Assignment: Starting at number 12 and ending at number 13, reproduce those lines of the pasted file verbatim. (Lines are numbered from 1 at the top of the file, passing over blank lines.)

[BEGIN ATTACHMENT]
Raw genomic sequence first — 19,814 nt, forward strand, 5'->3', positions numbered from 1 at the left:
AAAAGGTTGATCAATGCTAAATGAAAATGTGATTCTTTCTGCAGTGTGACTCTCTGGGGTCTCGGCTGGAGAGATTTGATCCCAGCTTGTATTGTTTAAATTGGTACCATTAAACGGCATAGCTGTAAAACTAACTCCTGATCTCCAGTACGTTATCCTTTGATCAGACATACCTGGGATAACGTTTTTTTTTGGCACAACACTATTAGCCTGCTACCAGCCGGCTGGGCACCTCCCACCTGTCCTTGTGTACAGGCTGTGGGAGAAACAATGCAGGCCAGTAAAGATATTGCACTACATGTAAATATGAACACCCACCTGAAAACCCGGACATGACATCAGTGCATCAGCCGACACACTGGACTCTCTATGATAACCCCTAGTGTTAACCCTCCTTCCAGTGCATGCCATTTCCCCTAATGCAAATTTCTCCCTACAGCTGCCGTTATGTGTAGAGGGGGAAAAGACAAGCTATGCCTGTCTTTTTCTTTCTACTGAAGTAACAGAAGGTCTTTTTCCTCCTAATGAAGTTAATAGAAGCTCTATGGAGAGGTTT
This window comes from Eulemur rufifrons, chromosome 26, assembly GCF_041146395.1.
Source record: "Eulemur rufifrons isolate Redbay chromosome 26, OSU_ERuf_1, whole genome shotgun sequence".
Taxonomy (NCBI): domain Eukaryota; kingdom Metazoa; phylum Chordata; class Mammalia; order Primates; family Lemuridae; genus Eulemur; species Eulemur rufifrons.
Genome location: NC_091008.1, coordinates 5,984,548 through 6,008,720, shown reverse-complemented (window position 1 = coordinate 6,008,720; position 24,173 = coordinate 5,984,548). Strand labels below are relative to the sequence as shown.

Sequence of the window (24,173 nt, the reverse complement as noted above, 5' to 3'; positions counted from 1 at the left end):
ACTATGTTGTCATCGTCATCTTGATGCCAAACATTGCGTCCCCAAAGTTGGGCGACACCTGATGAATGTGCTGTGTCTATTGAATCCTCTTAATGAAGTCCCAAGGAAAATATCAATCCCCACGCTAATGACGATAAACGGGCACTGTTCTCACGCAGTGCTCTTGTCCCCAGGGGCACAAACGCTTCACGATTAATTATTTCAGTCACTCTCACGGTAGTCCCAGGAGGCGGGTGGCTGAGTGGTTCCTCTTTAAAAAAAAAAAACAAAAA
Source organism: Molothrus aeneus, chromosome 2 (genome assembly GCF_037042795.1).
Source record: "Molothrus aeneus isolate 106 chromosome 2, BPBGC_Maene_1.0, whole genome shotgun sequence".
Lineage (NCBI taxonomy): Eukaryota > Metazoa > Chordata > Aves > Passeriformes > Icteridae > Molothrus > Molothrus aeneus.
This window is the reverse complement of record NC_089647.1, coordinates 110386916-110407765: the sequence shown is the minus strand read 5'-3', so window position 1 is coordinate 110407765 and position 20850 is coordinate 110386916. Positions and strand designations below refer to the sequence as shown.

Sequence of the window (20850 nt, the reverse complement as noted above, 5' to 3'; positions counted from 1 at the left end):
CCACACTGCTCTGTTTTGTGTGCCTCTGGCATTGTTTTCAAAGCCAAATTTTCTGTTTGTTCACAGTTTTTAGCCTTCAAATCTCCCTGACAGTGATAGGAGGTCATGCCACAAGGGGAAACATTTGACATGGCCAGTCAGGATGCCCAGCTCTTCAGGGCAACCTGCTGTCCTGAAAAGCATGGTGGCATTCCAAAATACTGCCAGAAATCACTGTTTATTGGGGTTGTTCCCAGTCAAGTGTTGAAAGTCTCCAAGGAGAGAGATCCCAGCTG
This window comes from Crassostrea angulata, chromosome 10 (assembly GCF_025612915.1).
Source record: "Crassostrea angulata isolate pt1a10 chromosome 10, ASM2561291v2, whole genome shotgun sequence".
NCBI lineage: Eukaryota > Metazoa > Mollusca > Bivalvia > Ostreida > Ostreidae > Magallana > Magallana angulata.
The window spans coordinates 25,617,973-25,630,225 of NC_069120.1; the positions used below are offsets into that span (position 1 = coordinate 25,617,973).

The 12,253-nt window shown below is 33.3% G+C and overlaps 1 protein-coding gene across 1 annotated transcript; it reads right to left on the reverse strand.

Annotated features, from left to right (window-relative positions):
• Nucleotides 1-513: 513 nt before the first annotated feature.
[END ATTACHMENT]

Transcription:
This window is the reverse complement of record NC_089647.1, coordinates 110386916-110407765: the sequence shown is the minus strand read 5'-3', so window position 1 is coordinate 110407765 and position 20850 is coordinate 110386916. Positions and strand designations below refer to the sequence as shown.

Sequence of the window (20850 nt, the reverse complement as noted above, 5' to 3'; positions counted from 1 at the left end):